1. The leadership, which is in the hands of the minister
2. The administrative services headed by a secretary-general
3. The operational services, each headed by a director-general
4. The institutional control, to be exercised by an inspector-general.

As time has passed, the various government departments have expanded in size and responsibilities to accommodate the rising demands in public administration. Hence, a fifth component has been added, namely, a research and development division whose head has the same rank as the other executives.

All these executives are appointed and dismissed by the President on the recommendation of the minister. In the exercise of their duties, however, they are answerable to the minister. They are guided by the principles of coordination, integration and synchronization within their own department as well as in relation to other departments and institutions.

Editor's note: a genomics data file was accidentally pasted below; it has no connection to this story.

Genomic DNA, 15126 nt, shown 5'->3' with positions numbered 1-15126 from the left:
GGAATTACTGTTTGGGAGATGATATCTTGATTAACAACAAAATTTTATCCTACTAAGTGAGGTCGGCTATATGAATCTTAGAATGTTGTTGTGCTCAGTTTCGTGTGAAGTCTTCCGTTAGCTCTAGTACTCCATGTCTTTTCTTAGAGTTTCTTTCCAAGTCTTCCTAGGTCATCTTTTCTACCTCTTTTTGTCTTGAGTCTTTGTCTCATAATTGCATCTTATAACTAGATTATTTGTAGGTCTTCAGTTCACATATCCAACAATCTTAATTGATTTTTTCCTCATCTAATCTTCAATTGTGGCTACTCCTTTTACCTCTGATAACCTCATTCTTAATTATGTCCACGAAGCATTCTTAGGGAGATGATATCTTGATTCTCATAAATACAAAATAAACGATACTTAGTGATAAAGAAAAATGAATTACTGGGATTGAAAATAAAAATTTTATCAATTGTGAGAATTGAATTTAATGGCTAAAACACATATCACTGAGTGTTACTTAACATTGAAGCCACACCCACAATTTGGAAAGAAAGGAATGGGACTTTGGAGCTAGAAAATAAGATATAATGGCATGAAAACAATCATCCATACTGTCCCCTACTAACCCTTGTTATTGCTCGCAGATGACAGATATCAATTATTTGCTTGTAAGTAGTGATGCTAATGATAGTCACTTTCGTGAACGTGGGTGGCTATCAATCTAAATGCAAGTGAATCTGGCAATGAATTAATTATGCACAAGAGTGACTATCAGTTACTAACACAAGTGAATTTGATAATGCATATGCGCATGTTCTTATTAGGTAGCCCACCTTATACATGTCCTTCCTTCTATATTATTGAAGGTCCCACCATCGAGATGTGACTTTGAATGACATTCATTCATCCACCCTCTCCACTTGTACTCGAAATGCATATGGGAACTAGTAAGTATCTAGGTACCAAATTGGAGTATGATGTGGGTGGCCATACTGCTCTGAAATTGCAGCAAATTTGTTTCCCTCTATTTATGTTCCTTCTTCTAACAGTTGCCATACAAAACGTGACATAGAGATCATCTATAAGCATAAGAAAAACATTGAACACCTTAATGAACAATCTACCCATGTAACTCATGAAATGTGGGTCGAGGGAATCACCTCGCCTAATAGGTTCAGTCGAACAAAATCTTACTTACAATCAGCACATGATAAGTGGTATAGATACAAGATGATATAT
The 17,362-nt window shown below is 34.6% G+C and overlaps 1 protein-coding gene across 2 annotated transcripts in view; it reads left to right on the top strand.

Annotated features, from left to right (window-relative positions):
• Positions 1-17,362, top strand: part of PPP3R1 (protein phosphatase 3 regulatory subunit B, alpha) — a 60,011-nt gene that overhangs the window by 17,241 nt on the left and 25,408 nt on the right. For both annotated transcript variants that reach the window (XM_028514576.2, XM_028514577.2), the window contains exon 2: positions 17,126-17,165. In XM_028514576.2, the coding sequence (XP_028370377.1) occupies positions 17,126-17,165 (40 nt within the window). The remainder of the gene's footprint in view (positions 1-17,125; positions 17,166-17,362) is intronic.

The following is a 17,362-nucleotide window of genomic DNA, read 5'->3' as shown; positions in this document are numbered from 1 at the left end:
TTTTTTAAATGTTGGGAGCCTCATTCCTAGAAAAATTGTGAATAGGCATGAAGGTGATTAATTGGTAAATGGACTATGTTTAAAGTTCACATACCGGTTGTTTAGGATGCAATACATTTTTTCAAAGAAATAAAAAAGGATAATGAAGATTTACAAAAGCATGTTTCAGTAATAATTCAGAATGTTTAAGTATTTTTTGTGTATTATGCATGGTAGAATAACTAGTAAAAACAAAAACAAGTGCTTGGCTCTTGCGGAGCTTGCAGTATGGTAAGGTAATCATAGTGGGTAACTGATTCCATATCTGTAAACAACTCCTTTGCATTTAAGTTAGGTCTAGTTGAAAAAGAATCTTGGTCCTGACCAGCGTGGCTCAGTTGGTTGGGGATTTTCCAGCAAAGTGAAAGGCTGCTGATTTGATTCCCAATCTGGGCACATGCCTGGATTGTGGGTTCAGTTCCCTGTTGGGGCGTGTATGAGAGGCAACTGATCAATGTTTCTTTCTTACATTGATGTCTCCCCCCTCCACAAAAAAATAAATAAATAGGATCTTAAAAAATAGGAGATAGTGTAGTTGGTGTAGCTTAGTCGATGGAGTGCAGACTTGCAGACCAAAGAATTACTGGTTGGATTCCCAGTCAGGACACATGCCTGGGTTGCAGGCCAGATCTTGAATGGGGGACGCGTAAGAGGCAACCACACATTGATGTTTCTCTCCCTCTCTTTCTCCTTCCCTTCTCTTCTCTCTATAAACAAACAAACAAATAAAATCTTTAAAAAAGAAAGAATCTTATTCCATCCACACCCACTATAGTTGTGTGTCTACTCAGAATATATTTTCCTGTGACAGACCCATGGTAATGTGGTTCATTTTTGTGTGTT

The secretariat-general is divided into bureaus with a maximum number of five. Each directorate-general is divided into directorates numbering no more than five, and the inspectorate-general is divided into inspectorates, also numbering five at most. The research and development division may have a number of centers, each with a specific task in research and development to meet the growing requirements of the department.

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The House of Representatives

The total membership of the House of Representatives is 500. It is composed of:

1. 425 members representing the political organizations that take part in the general election, i.e., Partai Persatuan, Golkar and PDI;
2. 75 members appointed from the Armed Forces.